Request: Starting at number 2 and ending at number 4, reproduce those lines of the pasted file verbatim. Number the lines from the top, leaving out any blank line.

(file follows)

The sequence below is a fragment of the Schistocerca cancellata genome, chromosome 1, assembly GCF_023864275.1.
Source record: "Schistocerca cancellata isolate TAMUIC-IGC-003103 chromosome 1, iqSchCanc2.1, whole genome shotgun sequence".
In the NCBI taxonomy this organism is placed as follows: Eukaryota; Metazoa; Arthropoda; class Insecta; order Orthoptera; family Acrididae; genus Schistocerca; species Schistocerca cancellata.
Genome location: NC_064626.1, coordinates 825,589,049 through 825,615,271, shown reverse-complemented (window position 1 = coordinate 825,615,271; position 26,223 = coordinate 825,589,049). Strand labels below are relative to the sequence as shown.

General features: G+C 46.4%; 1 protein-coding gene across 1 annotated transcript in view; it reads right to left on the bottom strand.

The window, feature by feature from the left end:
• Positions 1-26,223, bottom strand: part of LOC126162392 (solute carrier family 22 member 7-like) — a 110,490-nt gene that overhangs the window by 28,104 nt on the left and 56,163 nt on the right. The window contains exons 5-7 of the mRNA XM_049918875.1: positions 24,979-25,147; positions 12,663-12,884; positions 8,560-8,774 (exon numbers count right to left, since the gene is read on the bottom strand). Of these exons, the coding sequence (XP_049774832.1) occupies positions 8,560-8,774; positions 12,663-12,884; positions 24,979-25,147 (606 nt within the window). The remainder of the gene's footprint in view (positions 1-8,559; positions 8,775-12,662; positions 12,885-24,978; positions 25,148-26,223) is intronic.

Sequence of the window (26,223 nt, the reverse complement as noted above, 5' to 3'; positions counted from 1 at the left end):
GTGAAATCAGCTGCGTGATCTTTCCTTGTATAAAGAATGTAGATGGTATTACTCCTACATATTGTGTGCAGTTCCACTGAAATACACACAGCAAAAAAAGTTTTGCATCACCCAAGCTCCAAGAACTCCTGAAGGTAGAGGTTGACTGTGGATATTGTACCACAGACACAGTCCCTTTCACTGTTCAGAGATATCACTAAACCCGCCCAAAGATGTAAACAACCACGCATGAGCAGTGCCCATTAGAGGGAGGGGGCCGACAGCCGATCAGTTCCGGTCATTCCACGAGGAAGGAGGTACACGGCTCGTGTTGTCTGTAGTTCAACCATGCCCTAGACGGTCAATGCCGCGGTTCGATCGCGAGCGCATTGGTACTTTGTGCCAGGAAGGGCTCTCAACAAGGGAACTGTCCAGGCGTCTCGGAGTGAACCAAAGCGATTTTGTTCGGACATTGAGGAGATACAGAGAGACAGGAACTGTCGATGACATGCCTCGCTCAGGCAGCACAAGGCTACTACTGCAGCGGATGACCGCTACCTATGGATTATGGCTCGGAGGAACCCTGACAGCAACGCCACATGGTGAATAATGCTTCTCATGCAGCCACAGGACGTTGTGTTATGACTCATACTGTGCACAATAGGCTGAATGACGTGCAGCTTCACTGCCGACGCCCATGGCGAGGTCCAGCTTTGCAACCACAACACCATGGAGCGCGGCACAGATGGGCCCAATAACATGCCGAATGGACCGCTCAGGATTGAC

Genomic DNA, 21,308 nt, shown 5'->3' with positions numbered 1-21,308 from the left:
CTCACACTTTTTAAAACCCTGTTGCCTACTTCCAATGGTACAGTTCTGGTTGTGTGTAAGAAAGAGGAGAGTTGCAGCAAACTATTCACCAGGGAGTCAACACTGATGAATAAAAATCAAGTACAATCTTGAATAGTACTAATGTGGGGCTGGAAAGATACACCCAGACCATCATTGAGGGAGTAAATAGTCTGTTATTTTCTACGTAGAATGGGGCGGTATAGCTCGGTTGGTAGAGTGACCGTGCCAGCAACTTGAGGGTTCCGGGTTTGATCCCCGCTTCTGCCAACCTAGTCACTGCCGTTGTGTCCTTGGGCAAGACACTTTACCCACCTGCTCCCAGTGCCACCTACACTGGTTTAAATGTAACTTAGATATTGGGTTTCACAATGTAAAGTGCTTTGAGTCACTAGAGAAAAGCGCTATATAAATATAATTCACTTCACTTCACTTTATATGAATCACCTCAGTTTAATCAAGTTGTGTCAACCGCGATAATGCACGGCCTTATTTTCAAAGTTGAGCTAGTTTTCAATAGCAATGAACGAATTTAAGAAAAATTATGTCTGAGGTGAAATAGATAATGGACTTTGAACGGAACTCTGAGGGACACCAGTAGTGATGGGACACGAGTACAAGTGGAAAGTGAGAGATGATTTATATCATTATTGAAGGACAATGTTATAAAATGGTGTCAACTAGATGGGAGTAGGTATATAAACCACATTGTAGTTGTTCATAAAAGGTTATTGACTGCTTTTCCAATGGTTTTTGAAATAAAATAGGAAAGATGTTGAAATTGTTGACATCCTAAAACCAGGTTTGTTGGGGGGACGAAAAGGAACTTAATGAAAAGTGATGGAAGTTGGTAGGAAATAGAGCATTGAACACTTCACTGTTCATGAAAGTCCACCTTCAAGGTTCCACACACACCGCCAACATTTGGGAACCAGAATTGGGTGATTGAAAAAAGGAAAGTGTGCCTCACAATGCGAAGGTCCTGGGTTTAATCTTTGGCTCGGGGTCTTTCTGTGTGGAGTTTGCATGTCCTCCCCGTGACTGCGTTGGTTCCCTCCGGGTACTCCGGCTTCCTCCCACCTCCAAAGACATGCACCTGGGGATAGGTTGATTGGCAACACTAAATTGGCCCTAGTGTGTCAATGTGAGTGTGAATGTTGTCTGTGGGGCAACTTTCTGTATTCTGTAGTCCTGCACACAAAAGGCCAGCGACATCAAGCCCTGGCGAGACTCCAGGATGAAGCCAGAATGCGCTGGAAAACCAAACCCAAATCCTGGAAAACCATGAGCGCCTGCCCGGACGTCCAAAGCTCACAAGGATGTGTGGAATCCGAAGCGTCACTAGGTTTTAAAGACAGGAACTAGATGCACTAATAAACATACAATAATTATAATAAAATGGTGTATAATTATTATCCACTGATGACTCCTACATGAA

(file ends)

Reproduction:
Source record: "Schistocerca cancellata isolate TAMUIC-IGC-003103 chromosome 1, iqSchCanc2.1, whole genome shotgun sequence".
In the NCBI taxonomy this organism is placed as follows: Eukaryota; Metazoa; Arthropoda; class Insecta; order Orthoptera; family Acrididae; genus Schistocerca; species Schistocerca cancellata.
Genome location: NC_064626.1, coordinates 825,589,049 through 825,615,271, shown reverse-complemented (window position 1 = coordinate 825,615,271; position 26,223 = coordinate 825,589,049). Strand labels below are relative to the sequence as shown.